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How's This Year's Apple Crop Looking?

With apple season just around the corner, some predictions from America's biggest apple-producing regions have begun to pop up. Sit back down, California: This is the glory season for the North.
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2016-09-21-1474475038-3538222-applesyum1.jpg Photo courtesy of David Slack, Flickr

With apple season just around the corner, some predictions from America's biggest apple-producing regions have begun to pop up. Sit back down, California: This is the glory season for the North.

Following a disastrous peach season for areas roughly north of central New Jersey, we found ourselves wondering: Are this year's apples okay? After all, many of the same areas grow both apples and peaches. Will this fall be bereft of apple pies?

Apples are grown all over the country, but the biggest apple producers are northern states. In descending order, the top producers are usually Washington State, New York, Michigan, and Pennsylvania. But the quality of an apple year tends to see-saw; a good year in eastern states like New York and Pennsylvania often means a lousy year in Washington and Oregon, and vice versa.

This year, Michigan seems to be having a bonkers crop, possibly the strongest in decades. The Michigan Apple Committee recently predicted a whopping 31 million bushel harvest this year, 7 million more than last year. Michigan was hit with warm weather this past spring, just as the Northeast was, but Michigan was lucky enough to move into summer without a crazy cold spell like the Northeast had. So Michigan's apple trees bloomed early, yes, but managed to survive into the summer.

It's also going to be a good season for Washington; the Washington State Tree Fruit Association predicted an increase of 15 percent over last year, up to 132.9 million bushels.

But New York--well, things in the Northeast in general are a little goofy this year. A drought throughout the region has, at best, stunted fruit growth, and at worst actively reduced the crop size. New York State is expecting a crop of around 30 million bushels, which you'll notice is slightly fewer than Michigan's predicted crop. On the other hand, the drought had an unexpected effect: With less water, the apples in New York will have a higher sugar concentration, leading to, yes, smaller apples, but they'll be sweeter and crunchier.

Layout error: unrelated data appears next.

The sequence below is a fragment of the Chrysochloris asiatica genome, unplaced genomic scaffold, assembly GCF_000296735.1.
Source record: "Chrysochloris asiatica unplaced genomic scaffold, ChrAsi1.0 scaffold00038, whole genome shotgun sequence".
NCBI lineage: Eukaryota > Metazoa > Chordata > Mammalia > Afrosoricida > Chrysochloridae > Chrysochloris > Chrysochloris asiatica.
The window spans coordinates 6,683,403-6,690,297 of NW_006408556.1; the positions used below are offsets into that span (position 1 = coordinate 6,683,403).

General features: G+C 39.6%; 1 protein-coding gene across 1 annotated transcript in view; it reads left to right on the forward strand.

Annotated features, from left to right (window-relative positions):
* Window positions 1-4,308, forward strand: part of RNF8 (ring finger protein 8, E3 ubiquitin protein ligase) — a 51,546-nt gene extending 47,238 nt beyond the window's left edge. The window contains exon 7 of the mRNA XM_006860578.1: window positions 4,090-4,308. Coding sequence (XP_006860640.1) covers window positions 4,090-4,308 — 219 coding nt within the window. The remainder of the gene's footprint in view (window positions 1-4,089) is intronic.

Pennsylvania is expected to show similar characteristics: near the average in sheer crop size, maybe a bit smaller than usual, but the apples themselves are expected to be smaller than last year.

New England, though not a major apple-producing power (probably due to the relatively small size of the states), is facing some difficulties. As in New York and Pennsylvania, apples themselves are predicted to be smaller, but the drought seems to have affected the more northern New England states much more harshly. It's likely that the crop will be significantly smaller than last year, and that it'll be harvested earlier--so if you're in New England and like to head out to pick-your-own orchards, go out sooner than usual--within the next couple of weeks.

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